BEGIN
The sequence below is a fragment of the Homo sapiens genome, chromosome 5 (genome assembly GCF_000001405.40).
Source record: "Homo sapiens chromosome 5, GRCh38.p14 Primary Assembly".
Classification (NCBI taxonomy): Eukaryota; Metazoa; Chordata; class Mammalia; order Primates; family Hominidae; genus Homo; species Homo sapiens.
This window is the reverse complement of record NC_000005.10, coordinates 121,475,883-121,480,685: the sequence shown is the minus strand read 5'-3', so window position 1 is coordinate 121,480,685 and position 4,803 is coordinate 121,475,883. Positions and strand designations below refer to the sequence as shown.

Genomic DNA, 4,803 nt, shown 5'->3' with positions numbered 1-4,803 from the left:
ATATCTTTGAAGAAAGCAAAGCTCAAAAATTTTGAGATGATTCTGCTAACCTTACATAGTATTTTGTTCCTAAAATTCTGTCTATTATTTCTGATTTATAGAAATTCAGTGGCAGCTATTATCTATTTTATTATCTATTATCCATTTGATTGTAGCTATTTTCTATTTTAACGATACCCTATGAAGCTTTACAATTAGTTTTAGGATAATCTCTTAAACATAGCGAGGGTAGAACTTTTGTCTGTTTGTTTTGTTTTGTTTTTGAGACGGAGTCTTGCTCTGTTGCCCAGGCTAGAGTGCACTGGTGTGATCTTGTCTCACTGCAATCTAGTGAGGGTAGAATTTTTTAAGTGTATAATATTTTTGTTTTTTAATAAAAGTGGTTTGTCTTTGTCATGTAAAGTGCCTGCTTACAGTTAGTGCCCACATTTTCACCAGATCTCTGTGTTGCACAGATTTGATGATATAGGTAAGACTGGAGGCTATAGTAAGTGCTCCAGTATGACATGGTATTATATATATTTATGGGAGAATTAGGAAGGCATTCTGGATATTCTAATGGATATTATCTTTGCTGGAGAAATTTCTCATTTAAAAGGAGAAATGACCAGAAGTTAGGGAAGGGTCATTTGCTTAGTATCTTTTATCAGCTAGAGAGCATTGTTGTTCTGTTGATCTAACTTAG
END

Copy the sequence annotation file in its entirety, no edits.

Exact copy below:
The sequence below is a fragment of the Homo sapiens genome, chromosome 5 (genome assembly GCF_000001405.40).
Source record: "Homo sapiens chromosome 5, GRCh38.p14 Primary Assembly".
Classification (NCBI taxonomy): Eukaryota; Metazoa; Chordata; class Mammalia; order Primates; family Hominidae; genus Homo; species Homo sapiens.
This window is the reverse complement of record NC_000005.10, coordinates 121,475,883-121,480,685: the sequence shown is the minus strand read 5'-3', so window position 1 is coordinate 121,480,685 and position 4,803 is coordinate 121,475,883. Positions and strand designations below refer to the sequence as shown.

Genomic DNA, 4,803 nt, shown 5'->3' with positions numbered 1-4,803 from the left:
ATATCTTTGAAGAAAGCAAAGCTCAAAAATTTTGAGATGATTCTGCTAACCTTACATAGTATTTTGTTCCTAAAATTCTGTCTATTATTTCTGATTTATAGAAATTCAGTGGCAGCTATTATCTATTTTATTATCTATTATCCATTTGATTGTAGCTATTTTCTATTTTAACGATACCCTATGAAGCTTTACAATTAGTTTTAGGATAATCTCTTAAACATAGCGAGGGTAGAACTTTTGTCTGTTTGTTTTGTTTTGTTTTTGAGACGGAGTCTTGCTCTGTTGCCCAGGCTAGAGTGCACTGGTGTGATCTTGTCTCACTGCAATCTAGTGAGGGTAGAATTTTTTAAGTGTATAATATTTTTGTTTTTTAATAAAAGTGGTTTGTCTTTGTCATGTAAAGTGCCTGCTTACAGTTAGTGCCCACATTTTCACCAGATCTCTGTGTTGCACAGATTTGATGATATAGGTAAGACTGGAGGCTATAGTAAGTGCTCCAGTATGACATGGTATTATATATATTTATGGGAGAATTAGGAAGGCATTCTGGATATTCTAATGGATATTATCTTTGCTGGAGAAATTTCTCATTTAAAAGGAGAAATGACCAGAAGTTAGGGAAGGGTCATTTGCTTAGTATCTTTTATCAGCTAGAGAGCATTGTTGTTCTGTTGATCTAACTTAG